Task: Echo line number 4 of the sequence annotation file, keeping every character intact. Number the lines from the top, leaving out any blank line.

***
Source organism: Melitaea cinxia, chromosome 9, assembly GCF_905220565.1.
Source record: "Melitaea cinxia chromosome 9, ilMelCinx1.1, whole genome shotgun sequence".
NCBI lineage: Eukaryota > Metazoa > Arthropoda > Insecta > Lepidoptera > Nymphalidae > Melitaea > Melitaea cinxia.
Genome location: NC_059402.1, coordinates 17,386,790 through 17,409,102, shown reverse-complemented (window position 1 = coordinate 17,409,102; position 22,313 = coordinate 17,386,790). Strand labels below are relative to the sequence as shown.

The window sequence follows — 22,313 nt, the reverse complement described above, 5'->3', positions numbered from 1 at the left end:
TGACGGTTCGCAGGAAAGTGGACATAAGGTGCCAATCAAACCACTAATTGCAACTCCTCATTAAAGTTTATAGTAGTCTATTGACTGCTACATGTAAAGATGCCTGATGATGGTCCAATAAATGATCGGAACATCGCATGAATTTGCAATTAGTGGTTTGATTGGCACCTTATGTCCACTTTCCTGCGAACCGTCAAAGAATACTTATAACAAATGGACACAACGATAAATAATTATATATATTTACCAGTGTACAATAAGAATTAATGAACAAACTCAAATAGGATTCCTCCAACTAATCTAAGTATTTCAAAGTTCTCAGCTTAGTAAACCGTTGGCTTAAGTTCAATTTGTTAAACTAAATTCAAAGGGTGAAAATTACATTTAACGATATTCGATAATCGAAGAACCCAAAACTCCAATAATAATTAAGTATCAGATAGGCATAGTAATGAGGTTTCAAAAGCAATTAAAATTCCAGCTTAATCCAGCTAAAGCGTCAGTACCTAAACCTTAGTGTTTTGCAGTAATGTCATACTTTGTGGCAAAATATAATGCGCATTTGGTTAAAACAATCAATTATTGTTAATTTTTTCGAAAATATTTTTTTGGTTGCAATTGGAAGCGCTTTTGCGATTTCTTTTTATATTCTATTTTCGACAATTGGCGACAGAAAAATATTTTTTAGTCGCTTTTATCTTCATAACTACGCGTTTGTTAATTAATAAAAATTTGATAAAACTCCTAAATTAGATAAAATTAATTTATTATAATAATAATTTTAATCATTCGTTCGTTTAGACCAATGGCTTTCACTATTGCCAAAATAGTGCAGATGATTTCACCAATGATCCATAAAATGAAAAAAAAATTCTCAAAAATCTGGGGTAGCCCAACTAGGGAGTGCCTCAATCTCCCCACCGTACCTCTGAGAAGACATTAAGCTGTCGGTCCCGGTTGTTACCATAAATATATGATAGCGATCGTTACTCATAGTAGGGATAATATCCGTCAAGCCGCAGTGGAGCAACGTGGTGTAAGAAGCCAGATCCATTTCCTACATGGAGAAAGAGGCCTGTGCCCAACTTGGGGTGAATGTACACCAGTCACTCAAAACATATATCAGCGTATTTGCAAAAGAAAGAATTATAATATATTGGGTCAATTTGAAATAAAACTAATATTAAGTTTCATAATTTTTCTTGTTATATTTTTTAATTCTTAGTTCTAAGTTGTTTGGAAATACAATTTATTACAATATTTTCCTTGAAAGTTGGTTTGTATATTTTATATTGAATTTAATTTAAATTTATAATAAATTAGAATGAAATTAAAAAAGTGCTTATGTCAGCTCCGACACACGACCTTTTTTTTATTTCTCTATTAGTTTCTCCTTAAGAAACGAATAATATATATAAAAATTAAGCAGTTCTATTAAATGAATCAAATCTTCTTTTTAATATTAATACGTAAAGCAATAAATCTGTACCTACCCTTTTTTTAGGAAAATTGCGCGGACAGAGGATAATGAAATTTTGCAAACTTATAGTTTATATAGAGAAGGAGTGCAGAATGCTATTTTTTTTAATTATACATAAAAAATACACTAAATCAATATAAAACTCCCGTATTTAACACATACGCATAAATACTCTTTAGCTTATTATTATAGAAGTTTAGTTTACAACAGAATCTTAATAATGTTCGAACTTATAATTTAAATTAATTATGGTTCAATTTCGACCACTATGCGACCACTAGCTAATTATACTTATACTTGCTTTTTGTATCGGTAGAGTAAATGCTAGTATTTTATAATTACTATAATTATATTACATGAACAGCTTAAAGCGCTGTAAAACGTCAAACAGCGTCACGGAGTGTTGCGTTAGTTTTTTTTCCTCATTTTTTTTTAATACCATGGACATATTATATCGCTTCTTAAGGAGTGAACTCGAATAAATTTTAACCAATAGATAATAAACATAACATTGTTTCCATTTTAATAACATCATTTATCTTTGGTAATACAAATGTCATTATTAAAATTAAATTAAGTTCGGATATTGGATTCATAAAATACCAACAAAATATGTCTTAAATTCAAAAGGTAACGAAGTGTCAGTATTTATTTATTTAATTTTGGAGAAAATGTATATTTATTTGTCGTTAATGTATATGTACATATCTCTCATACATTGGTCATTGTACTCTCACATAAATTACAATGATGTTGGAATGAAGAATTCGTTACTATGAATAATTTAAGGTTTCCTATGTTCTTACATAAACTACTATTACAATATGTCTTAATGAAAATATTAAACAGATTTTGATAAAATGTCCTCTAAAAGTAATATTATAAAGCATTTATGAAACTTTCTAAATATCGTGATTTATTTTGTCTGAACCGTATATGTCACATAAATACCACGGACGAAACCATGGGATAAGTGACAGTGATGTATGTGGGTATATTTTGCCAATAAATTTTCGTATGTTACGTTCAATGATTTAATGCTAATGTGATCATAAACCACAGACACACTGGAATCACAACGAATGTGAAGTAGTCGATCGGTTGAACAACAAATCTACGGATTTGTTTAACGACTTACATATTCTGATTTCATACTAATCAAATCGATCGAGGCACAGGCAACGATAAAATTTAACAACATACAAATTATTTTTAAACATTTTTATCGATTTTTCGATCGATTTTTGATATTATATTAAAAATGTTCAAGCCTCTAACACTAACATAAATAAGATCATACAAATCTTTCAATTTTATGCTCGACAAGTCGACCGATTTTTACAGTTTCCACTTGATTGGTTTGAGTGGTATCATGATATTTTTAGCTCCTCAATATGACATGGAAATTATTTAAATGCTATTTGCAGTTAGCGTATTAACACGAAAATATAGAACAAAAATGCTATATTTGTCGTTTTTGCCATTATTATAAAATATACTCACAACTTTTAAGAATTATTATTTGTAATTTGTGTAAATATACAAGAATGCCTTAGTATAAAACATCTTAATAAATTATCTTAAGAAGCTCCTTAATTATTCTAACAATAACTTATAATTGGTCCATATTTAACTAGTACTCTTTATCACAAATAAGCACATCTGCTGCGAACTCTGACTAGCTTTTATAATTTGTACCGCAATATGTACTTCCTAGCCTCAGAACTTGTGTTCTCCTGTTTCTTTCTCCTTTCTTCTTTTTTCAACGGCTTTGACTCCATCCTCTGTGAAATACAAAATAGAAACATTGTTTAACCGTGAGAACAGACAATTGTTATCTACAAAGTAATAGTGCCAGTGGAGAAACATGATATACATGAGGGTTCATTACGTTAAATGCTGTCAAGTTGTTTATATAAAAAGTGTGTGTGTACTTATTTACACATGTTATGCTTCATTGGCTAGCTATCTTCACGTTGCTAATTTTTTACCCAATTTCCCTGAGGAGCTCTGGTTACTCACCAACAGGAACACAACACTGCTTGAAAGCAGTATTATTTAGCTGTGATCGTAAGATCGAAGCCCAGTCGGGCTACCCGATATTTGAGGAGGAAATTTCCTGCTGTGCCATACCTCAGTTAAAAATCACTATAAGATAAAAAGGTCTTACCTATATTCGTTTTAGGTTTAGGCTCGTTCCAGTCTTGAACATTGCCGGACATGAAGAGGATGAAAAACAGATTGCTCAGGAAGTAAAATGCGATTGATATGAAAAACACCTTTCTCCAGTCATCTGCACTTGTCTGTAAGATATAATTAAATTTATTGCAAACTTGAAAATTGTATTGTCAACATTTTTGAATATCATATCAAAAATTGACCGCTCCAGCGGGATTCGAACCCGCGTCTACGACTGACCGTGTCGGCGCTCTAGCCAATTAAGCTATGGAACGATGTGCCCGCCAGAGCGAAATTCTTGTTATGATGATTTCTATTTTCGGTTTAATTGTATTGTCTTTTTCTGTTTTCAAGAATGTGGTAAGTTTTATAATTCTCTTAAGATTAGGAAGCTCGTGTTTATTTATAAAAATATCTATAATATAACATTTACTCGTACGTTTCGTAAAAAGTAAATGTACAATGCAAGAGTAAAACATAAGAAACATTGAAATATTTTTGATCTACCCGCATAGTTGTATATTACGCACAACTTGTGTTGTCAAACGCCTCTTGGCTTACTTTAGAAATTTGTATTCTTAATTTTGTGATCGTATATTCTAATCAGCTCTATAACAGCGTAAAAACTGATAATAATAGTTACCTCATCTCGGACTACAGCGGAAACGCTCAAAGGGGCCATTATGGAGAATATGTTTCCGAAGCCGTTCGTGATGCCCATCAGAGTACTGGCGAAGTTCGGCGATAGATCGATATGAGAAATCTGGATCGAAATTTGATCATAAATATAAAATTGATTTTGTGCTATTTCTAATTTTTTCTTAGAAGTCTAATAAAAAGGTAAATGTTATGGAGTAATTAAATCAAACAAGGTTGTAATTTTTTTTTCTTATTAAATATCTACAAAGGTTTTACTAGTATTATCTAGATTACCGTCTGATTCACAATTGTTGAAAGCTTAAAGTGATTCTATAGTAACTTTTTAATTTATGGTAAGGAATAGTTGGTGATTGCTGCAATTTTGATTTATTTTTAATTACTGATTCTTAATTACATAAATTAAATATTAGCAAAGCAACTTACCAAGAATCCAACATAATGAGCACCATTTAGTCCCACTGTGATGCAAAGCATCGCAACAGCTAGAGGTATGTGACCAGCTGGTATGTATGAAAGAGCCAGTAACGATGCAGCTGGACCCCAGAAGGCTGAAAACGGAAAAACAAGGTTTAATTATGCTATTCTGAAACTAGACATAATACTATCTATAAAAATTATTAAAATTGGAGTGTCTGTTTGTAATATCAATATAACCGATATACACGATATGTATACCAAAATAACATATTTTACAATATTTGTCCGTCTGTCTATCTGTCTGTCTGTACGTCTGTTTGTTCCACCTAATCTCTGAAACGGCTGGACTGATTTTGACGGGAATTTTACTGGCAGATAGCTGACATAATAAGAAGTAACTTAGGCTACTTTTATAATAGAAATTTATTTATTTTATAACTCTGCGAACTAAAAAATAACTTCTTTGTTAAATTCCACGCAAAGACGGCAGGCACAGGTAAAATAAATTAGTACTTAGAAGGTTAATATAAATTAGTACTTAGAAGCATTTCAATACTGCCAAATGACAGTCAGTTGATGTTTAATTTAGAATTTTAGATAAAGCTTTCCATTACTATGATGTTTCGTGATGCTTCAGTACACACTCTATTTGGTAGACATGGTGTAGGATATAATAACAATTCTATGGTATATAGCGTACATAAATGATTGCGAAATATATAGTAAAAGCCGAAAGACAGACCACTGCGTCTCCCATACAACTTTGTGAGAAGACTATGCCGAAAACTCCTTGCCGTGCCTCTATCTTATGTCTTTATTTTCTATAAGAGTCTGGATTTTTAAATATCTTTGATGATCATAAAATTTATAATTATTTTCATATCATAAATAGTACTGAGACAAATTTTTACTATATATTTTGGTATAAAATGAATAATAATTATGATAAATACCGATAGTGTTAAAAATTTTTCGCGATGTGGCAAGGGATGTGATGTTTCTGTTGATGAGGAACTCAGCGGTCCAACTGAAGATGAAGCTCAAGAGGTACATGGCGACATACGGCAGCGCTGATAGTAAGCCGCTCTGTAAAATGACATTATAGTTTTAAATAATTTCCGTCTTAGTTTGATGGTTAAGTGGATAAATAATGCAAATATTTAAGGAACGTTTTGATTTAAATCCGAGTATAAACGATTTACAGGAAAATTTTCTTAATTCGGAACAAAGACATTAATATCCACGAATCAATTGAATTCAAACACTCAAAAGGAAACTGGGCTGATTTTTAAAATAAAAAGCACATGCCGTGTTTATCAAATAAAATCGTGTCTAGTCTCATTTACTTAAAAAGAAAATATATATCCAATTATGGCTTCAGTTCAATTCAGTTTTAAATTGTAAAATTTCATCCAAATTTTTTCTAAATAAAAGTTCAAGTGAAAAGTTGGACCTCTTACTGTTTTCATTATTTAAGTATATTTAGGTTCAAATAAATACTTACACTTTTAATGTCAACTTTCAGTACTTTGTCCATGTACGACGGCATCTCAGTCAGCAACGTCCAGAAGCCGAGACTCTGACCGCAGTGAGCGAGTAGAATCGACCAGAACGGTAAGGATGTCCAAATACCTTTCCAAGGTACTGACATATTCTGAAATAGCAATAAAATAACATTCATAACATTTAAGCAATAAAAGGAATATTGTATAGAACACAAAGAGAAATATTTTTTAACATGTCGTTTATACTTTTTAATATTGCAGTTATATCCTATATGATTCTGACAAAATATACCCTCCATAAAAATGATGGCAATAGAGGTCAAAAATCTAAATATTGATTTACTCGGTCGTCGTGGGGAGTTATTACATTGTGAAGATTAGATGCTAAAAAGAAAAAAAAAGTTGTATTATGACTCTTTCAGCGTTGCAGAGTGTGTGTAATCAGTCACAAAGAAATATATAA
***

Genome location: NC_059402.1, coordinates 17,386,790 through 17,409,102, shown reverse-complemented (window position 1 = coordinate 17,409,102; position 22,313 = coordinate 17,386,790). Strand labels below are relative to the sequence as shown.